Comedy for a Cause celebrates accessibility for all
CHIP/CAPA presents Montreal’s first ever fully accessible comedy show
By Abby Stonehouse
My name is Abby Stonehouse and I’m a stand-up comedian. I also have hearing loss. Being on stage is one of the places where I face the least amount of challenges. When I’m in front of an audience, I have everybody’s attention and I’m the only one speaking! So it’s easy compared to a noisy bar or restaurant, where half the time when I make a joke with friends, it turns out that I misheard them in the first place so the joke makes no sense.
I think this situation is relatable for most people, but imagine being in that setting with earplugs in your ears, so a portion of your hearing is reduced. That’s what it is like for me all the time.
Hearing loss is very misunderstood. For example, I function really well face-to-face. But if you try to talk to me while covering your mouth or from a distance, or even while you’re looking away, there is no way I will hear you. This is why hearing loss is often referred to as the invisible disability. Unless I bring it up, strangers do not automatically know I have this disability.
My hearing loss is at the moderate level, so fortunately I have access to most events that happen in Montreal. But for people with more profound hearing loss, it can be very isolating. Think of how many shows and events you go to that rely on being able to understand somebody speaking – it’s probably most of them. As a comedian with hearing loss, I definitely notice the irony that my shows are not accessible to audience members who are like me in that way.
In November 2018, the government of Canada introduced Bill C-81, an act to ensure a barrier-free Canada. As someone who lives with a disability and works with individuals who face even more challenges than I do, this bill came with a sigh of relief. Disabilities affect so many of us, with an estimated 22% of Canadians 15 years and older having at least one disability. The Bill has had two readings and needs one more before it gets passed to the senate. The Goal is to try to get this passed before the next election.
Here are the objectives for Bill C-81:
- Shift from reactive to proactive, taking the burden off individual Canadians with disabilities in order to address systemic accessibility issues.
- Provide entities under federal jurisdiction with clearly defined standards to achieve and maintain, as well as new requirements to plan and report on results.
- Involvement of Canadians with disabilities is at the core of the new approach.
- Report annually on results to Canadians.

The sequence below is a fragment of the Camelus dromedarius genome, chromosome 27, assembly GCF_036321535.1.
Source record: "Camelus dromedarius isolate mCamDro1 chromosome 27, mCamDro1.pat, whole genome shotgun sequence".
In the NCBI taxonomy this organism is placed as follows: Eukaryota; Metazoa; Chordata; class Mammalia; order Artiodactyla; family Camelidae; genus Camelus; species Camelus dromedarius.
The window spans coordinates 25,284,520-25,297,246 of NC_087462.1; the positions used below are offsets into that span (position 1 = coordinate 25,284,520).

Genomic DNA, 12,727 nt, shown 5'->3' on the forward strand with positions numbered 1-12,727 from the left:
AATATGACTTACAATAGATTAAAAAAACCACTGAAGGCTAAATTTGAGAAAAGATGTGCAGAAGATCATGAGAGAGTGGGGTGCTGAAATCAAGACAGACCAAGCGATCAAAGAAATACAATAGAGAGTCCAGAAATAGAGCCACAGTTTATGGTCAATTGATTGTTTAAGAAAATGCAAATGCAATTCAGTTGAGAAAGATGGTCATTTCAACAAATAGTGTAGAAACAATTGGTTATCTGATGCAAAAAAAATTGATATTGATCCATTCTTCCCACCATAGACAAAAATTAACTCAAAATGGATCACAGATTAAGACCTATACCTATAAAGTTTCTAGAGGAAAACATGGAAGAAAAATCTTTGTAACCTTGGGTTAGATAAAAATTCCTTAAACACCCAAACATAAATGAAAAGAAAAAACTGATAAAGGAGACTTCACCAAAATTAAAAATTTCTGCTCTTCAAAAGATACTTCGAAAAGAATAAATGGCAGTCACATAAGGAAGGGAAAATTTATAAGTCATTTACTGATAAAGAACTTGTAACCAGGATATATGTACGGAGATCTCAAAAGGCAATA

This bill will only impact government facilities, but it’s a major step toward the right direction.
With the idea of a barrier-free Canada and my two passions in mind (and help from the generous people I work with), the idea for a fully accessible comedy show came into being. On May 30, CHIP/CAPA is having Montreal’s first ever fully accessible comedy show, Comedy for a Cause: Accessibility for All.
We wanted to create an event where we can laugh together and not worry about our disabilities; we are helping bring Montreal one step closer to being barrier-free. This event will also help those without any type of disability see what it is like to live in a barrier-free world.
The accessibility measures are closed captioning, T-Loop, full wheelchair access, ASL interpretation and sighted guides for people with low vision. Braille (paper) tickets are also available upon request.
Best of all, proceeds go towards scholarships and bursaries supporting accessibility.
We also have an immensely talented line-up featuring award-winning comedian D.J. Demers of America’s Got Talent and Just For Laughs fame. The evening will be hosted by author and humorist Gael Hannan, and will feature local talents Jon Selig, Serag Meletian, and me, Abby Stonehouse!
This event coincides with Better Hearing Month and National Accessibility Week, as well as the Canadian Hard of Hearing Association (CHHA) Annual Educational Conference and Trade Show. I can think of no better time to have a show like this, come together, support each other, and laugh.
Comedy for a Cause: Accessibility for All
Thursday, May 30 at 8:30 pm
Delta Hotels by Marriott Montreal
475 du Président-Kennedy, Montréal
Abby Stonehouse is a stand up comedian/writer/producer. She performs all over town in between work and her social life, including her performance at OFF JFL 2018. Her storytelling comedy style juxtaposes her hopeful and honest approach to life with the horrific nitty-gritty of reality. Abby is a recent Concordia graduate and Program Coordinator for CHIP/CAPA since July 2018. Abby has moderate hearing loss and has been wearing hearing aid since 2015.